When Apollo 11 returned 22kg of lunar samples to Earth on 24 July 1969, NASA’s Lunar Sample Preliminary Examination Team wasted no time in getting the precious Moon rock into the lab. The 15-strong team was led by geochemist Stuart Ross Taylor, and included leading geologists, physicists and microbiologists. Aside from careful visual inspection, the most important analysis came from mass spectroscopy.
This involved evaporating rock samples with an arc of electricity and splitting the resulting light to look for chemical ‘fingerprints’ – light emitted at specific wavelengths by different elements. As well as the precious lunar samples, the team kept a wide variety of Earth rocks on hand for comparison.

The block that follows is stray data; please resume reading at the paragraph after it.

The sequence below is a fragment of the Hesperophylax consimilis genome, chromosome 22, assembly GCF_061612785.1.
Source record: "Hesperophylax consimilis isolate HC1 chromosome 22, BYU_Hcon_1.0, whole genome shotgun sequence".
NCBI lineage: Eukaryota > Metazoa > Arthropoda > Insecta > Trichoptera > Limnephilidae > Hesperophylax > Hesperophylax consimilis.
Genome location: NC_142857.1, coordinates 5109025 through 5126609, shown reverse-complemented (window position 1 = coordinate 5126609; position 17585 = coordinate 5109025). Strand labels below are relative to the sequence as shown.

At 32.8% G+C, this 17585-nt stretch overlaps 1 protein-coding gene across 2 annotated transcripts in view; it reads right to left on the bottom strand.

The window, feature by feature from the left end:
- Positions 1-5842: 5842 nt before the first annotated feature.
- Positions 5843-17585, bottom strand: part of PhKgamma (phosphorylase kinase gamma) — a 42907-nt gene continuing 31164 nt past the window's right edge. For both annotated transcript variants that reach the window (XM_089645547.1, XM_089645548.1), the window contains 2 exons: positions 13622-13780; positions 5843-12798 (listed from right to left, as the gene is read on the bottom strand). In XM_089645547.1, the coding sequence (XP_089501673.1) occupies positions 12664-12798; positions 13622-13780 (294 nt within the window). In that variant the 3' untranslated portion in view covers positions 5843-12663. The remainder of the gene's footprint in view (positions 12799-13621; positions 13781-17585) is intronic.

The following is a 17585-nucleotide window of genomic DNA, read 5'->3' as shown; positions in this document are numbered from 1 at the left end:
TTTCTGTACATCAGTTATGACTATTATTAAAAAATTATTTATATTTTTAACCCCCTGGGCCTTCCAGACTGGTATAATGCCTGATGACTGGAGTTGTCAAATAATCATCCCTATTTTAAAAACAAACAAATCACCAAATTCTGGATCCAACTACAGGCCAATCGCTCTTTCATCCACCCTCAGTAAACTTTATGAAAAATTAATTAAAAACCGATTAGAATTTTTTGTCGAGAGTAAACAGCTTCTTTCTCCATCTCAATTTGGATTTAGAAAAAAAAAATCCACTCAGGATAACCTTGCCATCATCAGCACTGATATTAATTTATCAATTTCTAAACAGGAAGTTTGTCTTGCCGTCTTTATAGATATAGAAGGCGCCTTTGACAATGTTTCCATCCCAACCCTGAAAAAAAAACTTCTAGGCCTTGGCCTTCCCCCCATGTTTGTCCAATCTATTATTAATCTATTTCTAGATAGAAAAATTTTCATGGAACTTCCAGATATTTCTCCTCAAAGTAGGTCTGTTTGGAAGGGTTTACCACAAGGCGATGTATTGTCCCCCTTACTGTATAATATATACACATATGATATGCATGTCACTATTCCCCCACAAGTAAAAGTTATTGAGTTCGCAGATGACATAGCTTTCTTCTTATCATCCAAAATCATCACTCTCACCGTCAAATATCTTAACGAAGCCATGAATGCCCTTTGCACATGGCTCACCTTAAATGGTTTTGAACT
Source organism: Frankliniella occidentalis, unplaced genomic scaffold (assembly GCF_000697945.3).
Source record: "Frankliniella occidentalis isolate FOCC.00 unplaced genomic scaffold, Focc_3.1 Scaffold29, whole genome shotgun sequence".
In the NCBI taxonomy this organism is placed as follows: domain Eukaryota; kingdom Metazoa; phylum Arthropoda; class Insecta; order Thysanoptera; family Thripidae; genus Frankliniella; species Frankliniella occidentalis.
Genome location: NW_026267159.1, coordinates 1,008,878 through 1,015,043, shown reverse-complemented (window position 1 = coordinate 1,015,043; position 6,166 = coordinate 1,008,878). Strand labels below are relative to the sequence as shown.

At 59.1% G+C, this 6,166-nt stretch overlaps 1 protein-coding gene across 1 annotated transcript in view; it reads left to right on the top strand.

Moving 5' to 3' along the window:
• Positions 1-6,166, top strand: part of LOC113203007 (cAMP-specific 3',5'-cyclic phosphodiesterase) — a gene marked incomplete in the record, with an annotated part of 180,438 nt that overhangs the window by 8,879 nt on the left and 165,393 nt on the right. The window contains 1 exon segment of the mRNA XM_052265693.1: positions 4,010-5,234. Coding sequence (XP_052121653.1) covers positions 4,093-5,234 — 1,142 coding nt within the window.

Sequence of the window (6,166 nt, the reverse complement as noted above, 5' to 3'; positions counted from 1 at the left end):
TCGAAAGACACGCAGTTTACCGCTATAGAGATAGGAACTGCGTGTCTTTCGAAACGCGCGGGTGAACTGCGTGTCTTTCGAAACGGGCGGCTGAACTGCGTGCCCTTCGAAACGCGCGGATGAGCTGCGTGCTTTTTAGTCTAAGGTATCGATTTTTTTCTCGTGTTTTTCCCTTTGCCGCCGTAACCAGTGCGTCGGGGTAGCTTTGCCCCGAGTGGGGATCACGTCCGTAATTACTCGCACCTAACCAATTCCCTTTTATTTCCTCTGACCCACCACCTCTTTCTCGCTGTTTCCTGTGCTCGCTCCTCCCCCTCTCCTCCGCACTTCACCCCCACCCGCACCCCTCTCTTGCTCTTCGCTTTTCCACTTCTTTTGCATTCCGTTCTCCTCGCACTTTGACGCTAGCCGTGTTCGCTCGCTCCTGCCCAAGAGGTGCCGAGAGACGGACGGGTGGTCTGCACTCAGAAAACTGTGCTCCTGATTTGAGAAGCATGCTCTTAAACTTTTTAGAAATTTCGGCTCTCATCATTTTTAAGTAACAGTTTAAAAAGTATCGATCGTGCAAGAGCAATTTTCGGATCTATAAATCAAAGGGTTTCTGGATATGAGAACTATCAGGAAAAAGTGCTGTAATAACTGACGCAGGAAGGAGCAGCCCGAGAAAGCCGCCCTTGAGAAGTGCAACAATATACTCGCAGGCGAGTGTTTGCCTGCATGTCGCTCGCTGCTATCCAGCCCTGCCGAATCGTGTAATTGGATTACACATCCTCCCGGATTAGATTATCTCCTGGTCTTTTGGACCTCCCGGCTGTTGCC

Work on the samples began on 26 July, and in early August the team released a preliminary report that showed the rocks contained relatively high concentrations of high-melting-point elements such as titanium, yttrium and zirconium, but low amounts of volatile elements such as sodium, potassium, lead, nickel and cobalt.
It already seemed clear that some heating process had diminished the elements with melting points lower than around 1,500°C.
While this first report concluded that the balance of evidence favoured a double-planet theory, in reality it was pointing the way towards the giant impact hypothesis that would rise to prominence in the following decade.
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